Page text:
Australia

‘That’s rubbish’: Morrison rejects claims he’s stalling on religious discrimination laws

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Independent candidate Kerryn Phelps has accused the PM of delaying the release of the Ruddock review until after the October by-election

Prime minister Scott Morrison has dismissed claims he is delaying the release of the Ruddock religious freedom review and anticipated reforms to discrimination laws until after the October by-election in the seat of Wentworth.

The government’s main challenger in the traditionally safe Liberal seat, independent Kerryn Phelps, said the report was being “concealed from the public using cabinet privilege as an excuse”.

Mr Morrison responded on Wednesday morning, saying the claims were “rubbish” and the by-election was “not the reason” the report had still not been released, despite being handed to his predecessor Malcolm Turnbull in May.

The prime minister went further, saying his public pledge to change discrimination laws so people could not suffer disadvantage for their “religious beliefs” would win over religious voters in the Sydney seat.

“I think people in Wentworth know – people of faith in Wentworth, people of belief, for whom religion is very important to them – know that I have a lot of strong passions in this area,” Mr Morrison told ABC Radio.

“One of the most upsetting things I saw as a young fellow was when you drive up past Temple Emmanuel [Jewish synagogue] up there in Woollahra and there’d be security guards outside.”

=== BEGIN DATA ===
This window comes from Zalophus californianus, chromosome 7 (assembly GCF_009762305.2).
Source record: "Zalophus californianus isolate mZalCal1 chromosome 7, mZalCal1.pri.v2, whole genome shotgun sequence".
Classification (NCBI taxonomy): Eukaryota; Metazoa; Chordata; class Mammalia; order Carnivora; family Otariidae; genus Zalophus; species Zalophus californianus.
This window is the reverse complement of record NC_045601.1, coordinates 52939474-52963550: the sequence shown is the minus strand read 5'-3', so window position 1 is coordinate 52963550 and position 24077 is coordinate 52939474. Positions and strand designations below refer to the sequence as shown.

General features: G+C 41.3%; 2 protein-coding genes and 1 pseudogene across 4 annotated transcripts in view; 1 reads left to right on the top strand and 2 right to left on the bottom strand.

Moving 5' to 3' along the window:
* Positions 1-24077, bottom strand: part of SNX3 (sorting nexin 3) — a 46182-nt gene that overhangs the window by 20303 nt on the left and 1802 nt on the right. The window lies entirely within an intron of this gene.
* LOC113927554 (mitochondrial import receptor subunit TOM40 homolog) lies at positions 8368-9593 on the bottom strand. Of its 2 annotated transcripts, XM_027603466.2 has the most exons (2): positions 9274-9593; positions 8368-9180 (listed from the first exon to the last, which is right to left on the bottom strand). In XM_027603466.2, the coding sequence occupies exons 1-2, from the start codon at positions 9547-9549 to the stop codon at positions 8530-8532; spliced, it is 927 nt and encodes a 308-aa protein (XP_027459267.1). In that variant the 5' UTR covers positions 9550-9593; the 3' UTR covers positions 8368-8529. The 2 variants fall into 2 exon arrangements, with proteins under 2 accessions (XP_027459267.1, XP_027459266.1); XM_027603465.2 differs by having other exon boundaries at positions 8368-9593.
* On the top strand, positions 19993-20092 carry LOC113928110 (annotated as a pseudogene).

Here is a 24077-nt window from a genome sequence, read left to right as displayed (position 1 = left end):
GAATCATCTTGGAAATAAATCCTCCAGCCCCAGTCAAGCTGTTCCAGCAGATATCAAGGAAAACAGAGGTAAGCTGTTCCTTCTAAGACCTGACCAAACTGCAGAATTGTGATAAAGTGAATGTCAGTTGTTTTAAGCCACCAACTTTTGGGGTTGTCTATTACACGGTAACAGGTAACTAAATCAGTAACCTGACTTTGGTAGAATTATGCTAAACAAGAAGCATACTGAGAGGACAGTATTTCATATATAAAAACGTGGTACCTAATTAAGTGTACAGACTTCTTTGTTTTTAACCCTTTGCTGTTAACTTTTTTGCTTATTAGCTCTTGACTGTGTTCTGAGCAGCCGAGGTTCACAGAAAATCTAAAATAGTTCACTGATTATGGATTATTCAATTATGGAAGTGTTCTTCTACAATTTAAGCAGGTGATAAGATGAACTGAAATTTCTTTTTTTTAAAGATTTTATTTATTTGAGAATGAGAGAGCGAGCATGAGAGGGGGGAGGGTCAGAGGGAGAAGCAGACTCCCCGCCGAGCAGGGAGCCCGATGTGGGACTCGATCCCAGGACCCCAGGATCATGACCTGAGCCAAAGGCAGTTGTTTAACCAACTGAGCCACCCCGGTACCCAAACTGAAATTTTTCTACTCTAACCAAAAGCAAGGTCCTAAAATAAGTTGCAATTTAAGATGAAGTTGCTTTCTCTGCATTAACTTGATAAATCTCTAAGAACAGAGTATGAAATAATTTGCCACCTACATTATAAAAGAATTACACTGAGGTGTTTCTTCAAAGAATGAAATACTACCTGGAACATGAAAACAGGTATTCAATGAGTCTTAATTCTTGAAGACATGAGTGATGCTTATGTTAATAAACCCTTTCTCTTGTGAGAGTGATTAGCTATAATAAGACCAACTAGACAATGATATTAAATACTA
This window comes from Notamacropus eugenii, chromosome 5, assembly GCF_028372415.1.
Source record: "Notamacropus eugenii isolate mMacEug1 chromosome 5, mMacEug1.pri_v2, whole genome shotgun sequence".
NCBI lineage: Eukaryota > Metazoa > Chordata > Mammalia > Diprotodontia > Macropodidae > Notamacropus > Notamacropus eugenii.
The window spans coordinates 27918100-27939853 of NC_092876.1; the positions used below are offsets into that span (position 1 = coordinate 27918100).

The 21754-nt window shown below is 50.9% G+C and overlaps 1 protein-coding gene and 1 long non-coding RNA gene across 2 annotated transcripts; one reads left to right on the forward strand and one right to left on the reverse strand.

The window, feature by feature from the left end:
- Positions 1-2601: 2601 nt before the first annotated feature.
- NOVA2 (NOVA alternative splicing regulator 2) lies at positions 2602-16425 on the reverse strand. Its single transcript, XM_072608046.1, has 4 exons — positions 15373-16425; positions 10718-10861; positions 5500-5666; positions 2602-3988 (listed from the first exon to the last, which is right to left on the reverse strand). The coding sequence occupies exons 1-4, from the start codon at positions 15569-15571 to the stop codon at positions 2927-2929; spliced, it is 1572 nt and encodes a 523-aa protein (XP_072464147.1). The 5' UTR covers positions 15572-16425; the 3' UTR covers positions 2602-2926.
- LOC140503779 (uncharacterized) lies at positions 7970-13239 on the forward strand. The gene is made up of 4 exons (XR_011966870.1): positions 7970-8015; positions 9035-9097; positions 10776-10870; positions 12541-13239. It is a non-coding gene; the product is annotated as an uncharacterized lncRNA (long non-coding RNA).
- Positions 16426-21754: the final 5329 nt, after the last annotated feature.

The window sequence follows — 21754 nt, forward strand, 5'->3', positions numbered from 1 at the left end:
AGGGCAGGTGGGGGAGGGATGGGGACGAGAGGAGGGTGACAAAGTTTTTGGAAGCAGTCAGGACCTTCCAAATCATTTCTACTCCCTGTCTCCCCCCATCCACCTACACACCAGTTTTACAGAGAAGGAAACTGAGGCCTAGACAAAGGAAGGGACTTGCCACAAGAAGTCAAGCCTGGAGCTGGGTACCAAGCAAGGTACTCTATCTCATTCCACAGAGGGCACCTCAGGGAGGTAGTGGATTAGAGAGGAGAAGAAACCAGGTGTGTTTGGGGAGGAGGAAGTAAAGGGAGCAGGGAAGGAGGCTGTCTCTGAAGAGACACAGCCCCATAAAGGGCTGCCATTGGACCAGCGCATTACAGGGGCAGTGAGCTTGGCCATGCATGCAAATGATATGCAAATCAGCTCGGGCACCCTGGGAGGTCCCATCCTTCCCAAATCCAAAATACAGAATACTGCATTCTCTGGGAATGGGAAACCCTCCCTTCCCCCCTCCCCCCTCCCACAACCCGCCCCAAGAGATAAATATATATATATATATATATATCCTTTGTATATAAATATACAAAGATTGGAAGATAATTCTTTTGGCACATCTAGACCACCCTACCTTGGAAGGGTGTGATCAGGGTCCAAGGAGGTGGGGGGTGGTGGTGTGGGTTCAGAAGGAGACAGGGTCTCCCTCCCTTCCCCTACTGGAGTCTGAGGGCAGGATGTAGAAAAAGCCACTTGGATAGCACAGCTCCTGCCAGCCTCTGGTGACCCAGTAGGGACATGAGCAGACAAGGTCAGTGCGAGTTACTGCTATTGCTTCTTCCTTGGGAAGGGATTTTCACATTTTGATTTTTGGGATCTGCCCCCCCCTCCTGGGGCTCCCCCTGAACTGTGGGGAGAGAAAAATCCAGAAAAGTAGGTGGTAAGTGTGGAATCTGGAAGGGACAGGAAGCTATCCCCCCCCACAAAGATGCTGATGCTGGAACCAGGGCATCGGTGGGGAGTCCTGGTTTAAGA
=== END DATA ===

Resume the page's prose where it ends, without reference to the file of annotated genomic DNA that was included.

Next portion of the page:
“When I go to church on a Sunday, I don't need security guards outside my church … [but] that’s the reality for Jewish Australians and I just think that's appalling.

“So religious freedom means something very special to that community and they know I'll stand with them, as will Dave Sharma.”

Independent candidate for Wentworth Kerryn Phelps in Double Bay.
Independent candidate for Wentworth Kerryn Phelps in Double Bay.
AAP

Dave Sharma is the Liberal candidate in Wentworth, where he is under pressure to hold the seat or risk losing the government’s one-seat majority in the House of Representatives.

Wentworth is usually a safe hold for the Coalition but polling suggests the party will suffer a substantial electoral backlash over the dumping of former member Malcolm Turnbull from the prime minister’s office.

Census data from 2016 shows “no religion” was the most common response to the religion question in Wentworth, at 33 percent. But 20 percent of residents identify as Catholic, while 12.5 percent are of Jewish faith.

Kerry Phelps is warning the reforms are motivated by a desire to appease the conservative wing of the Liberal party and will give religious organisations further powers to legally discriminate.

She said the government was likely to expand exemptions like the existing rule that lets religious schools discriminate in their hiring process, for instance.

“I call on Scott Morrison to release the report before the Wentworth byelection and release his proposed legislation so people in Wentworth know what they are voting for when it comes to those so-called religious freedoms,” Ms Phelps told the Guardian.

“What this is really about is using religion as an excuse to water down anti-discrimination laws.

“If somebody on the basis of religion can be given a licence to discriminate and say that’s on the basis of my religion, then we are headed very much down the path of a religious-based rather than a secular government.”

Ms Phelps was a prominent advocate for same-sex marriage and is positioning herself as a choice for the “sensible centre” in Wentworth – a cosmopolitan electorate that is seen as traditionally Liberal but progressive on social issues.

Voters will head to the polls on October 20.

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